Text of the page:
By Robert Elsie
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Additional info for Albanian folktales and legends
Not noticing it, the old woman heaved the wood over her shoulder and returned home. When she dropped the wood on the floor, the snake crawled out and began to play with the cat. The old woman left the snake alone and kept it for a son because she had no children. ” She replied, “All right, my son, but how do you expect the king to give you his only daughter. ” The old woman did as the snake had said and went to see the king. But the guards at the palace gate, having asked her what she wanted and what her business with the king was, would not let her enter.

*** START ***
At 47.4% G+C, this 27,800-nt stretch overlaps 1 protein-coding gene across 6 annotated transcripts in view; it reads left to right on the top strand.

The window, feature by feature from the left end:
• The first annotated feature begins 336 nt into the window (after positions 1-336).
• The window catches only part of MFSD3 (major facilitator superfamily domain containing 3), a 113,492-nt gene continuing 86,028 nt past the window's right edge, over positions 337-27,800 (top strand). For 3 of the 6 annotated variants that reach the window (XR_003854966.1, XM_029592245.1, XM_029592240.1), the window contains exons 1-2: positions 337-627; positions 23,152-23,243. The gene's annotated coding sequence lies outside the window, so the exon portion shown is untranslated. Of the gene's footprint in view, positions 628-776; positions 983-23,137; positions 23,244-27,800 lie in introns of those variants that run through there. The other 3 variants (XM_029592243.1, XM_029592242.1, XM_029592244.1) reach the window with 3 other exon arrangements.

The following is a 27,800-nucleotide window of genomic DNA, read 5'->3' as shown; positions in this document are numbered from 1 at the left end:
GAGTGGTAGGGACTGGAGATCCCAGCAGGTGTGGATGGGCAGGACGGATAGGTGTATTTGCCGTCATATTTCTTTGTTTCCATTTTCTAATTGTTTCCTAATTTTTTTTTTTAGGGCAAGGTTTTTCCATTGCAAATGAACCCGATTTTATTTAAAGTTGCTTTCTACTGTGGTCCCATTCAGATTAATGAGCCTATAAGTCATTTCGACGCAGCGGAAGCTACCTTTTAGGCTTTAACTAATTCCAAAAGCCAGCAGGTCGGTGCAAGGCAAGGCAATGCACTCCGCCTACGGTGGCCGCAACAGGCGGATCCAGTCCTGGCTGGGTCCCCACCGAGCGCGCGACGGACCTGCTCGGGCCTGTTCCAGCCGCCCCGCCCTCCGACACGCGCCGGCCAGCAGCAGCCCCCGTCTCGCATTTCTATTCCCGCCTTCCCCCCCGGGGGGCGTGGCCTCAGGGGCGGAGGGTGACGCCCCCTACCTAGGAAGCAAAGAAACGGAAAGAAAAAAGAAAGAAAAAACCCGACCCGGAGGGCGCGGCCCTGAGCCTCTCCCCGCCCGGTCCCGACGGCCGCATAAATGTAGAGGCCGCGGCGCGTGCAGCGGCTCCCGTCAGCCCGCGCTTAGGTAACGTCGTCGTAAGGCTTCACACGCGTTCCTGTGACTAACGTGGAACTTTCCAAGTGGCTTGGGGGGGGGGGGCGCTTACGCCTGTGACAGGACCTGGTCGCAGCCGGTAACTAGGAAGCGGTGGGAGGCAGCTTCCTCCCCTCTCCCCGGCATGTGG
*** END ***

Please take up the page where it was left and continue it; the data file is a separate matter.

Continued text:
The priest asked where he had the shepherd. “Here in my trousers,” replied the dervish and gave the trousers to the priest who took them home. The dervish departed leaving the priest his shepherd. The next morning the priest opened his window to see if the new shepherd had already taken the sheep out to pasture. But there was nothing to be seen, because the shepherd, who was of course a wolf, had not left behind a single sheep. The priest went out to the pen where he kept his animals, but there were no more sheep there either.
The old man said, “Here, take this apple. Go home and peel it, and give the apple to the queen and the peelings to the mare. ” The king took the apple and returned to his palace. He gave the apple to the queen and the peelings to the mare, as the old man had told him to do. Both became pregnant and gave birth: the queen had a son with a star on his forehead and the mare had a foal with a star on its forehead. The king gave the stallion to his son and no one else was allowed to ride it. Everyone marvelled when the two rode out together.
Albanian folktales and legends by Robert Elsie